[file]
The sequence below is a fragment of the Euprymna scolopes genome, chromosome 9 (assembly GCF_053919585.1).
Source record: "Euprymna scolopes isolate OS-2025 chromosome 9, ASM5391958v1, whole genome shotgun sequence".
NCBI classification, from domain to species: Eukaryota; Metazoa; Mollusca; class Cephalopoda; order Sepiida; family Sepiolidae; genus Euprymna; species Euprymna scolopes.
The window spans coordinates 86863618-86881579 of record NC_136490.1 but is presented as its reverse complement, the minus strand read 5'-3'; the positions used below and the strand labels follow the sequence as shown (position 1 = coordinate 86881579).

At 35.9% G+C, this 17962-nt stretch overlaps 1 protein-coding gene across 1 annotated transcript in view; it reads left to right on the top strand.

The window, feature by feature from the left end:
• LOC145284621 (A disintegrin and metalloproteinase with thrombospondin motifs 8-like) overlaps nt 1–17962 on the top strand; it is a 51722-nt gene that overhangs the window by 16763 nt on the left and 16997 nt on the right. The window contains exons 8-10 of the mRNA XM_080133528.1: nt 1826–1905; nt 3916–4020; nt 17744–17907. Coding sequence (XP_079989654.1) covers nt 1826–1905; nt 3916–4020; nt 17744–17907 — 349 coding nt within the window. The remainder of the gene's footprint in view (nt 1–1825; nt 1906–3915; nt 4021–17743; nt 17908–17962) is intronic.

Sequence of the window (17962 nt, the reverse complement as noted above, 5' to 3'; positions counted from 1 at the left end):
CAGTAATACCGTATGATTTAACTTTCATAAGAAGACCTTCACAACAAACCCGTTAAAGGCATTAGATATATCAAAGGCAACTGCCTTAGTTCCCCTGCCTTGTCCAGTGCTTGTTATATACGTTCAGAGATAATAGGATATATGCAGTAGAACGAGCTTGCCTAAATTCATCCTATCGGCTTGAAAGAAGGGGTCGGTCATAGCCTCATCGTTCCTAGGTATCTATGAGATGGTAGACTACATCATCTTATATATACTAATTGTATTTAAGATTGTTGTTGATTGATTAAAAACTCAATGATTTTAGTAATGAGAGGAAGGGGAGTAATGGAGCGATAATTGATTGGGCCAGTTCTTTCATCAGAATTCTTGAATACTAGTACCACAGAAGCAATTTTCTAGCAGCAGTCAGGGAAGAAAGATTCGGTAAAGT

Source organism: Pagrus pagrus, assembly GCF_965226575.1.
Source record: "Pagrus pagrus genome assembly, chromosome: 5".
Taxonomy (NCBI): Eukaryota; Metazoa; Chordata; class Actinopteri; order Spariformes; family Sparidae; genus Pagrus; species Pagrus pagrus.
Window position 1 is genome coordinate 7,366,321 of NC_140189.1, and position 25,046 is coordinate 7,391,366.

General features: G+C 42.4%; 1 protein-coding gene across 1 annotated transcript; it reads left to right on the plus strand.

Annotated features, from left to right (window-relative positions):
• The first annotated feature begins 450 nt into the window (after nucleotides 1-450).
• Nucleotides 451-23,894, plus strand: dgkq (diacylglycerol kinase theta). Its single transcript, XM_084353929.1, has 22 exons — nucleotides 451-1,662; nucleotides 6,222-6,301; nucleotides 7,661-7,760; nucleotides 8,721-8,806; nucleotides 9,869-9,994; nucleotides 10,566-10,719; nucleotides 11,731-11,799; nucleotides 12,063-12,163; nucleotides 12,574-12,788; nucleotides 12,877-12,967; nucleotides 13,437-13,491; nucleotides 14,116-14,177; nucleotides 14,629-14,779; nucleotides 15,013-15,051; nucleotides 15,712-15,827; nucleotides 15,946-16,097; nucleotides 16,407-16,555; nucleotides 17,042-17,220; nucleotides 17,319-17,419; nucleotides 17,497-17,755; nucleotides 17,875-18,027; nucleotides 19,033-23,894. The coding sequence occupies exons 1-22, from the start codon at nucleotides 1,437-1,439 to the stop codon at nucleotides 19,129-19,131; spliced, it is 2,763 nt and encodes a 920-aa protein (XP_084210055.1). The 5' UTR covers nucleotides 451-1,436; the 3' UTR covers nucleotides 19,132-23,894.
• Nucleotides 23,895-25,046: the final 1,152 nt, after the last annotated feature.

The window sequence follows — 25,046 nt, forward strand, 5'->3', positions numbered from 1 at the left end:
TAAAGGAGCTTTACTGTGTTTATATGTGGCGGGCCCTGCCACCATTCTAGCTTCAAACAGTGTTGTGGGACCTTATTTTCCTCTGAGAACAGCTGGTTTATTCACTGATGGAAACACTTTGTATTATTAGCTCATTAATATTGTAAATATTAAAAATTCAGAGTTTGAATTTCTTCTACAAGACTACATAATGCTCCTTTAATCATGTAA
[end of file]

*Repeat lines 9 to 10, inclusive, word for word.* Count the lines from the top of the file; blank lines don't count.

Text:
CAGTAATACCGTATGATTTAACTTTCATAAGAAGACCTTCACAACAAACCCGTTAAAGGCATTAGATATATCAAAGGCAACTGCCTTAGTTCCCCTGCCTTGTCCAGTGCTTGTTATATACGTTCAGAGATAATAGGATATATGCAGTAGAACGAGCTTGCCTAAATTCATCCTATCGGCTTGAAAGAAGGGGTCGGTCATAGCCTCATCGTTCCTAGGTATCTATGAGATGGTAGACTACATCATCTTATATATACTAATTGTATTTAAGATTGTTGTTGATTGATTAAAAACTCAATGATTTTAGTAATGAGAGGAAGGGGAGTAATGGAGCGATAATTGATTGGGCCAGTTCTTTCATCAGAATTCTTGAATACTAGTACCACAGAAGCAATTTTCTAGCAGCAGTCAGGGAAGAAAGATTCGGTAAAGT

Source organism: Pagrus pagrus, assembly GCF_965226575.1.